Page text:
Tuesday, 17 July 2012

Olympic Torch OB, Crawley

This morning was quite a challenge - up at 3.15am to get to Crawley to co-present our Olympic Torch Relay coverage from 6am to 10am (the above photo was taken at around 5.30am).

My co-presenter, Neil Pringle, the BBC Sussex breakfast show presenter, started the broadcast in Brighton outside the Pavilion. He waved the torch off, I saw it arrive.

We also had a reporter on the vehicle which follows the torch bearers (and carries the flame between towns), a reporter on the ground in Crawley and several production staff trying to keep things flowing at Brighton, Guildford and, of course, in Crawley itself.

Very few OBs (outside broadcasts) have both presenters out (unless it's a whopping set piece like the Open golf on 5live), and it was a production challenge to get it right. But we stayed on air, and I hope we did it with some panache.

My personal challenge was to avoid the linguistic banalities which seem to infect so much live broadcasting nowadays. If I were a news editor I would ban my presenters and reporters from saying the following words forthwith:


I failed. I did issue one "excited", in four hours on air.

By trying to remove those words from my vocabulary for the duration of the broadcast, I was forced to think about what I was saying and what I wanted to say. It made me consider the phrasing of my sentences. I found I was more accurate, original, and hopefully, entertaining in my descriptions of what was going on around me.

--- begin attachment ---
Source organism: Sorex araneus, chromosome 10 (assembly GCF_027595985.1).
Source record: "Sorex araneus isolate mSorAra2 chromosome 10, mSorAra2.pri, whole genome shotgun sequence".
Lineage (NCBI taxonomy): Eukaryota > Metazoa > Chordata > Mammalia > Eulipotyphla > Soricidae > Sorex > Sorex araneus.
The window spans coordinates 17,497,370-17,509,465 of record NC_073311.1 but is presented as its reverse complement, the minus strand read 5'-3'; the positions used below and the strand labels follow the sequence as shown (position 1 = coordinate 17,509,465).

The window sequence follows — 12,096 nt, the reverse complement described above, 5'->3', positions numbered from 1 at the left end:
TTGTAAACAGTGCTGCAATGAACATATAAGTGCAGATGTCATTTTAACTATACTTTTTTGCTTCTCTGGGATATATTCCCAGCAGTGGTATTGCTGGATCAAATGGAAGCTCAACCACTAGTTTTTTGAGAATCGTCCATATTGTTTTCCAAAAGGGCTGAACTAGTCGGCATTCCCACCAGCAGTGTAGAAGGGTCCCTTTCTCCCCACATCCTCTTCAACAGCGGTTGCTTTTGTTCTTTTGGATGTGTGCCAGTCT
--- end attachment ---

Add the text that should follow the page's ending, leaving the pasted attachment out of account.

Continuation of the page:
Listen to the masters - the Clare Baldings and John Inverdales of this world. When they do OBs - their pickups, funnies, descriptions, interviews and eye for detail sets them apart from middling hacks. It takes effort, research, forethought and presence of mind to sound that natural and relaxed, but it is possible. And when you take the time to bother, surprisingly easy.

If you get caught in the moment and you've got nothing to say other than the worn out cliches listed above, you're not broadcasting, you're emoting.



  1. Oh no Nick. You've fallen into a another journalistic pit: "the Clare Baldings and John Inverdales of this world". You mean Clare Balding and John Inverdale. Unless there are multiples. Almost as bad as the incredibly common "people like Clare Balding" when what is meant is "people such as Clare Balding" unless we are talking about another woman, who is not Clare Balding, but is remarkably similar.

  2. Excellent article Nick, and it was a very good broadcast this morning (the parts I listened too). Talking of Clare Balding, her commentary at Wimbledon recently on 5live was truly awful (random comment I admit, but it was that bad).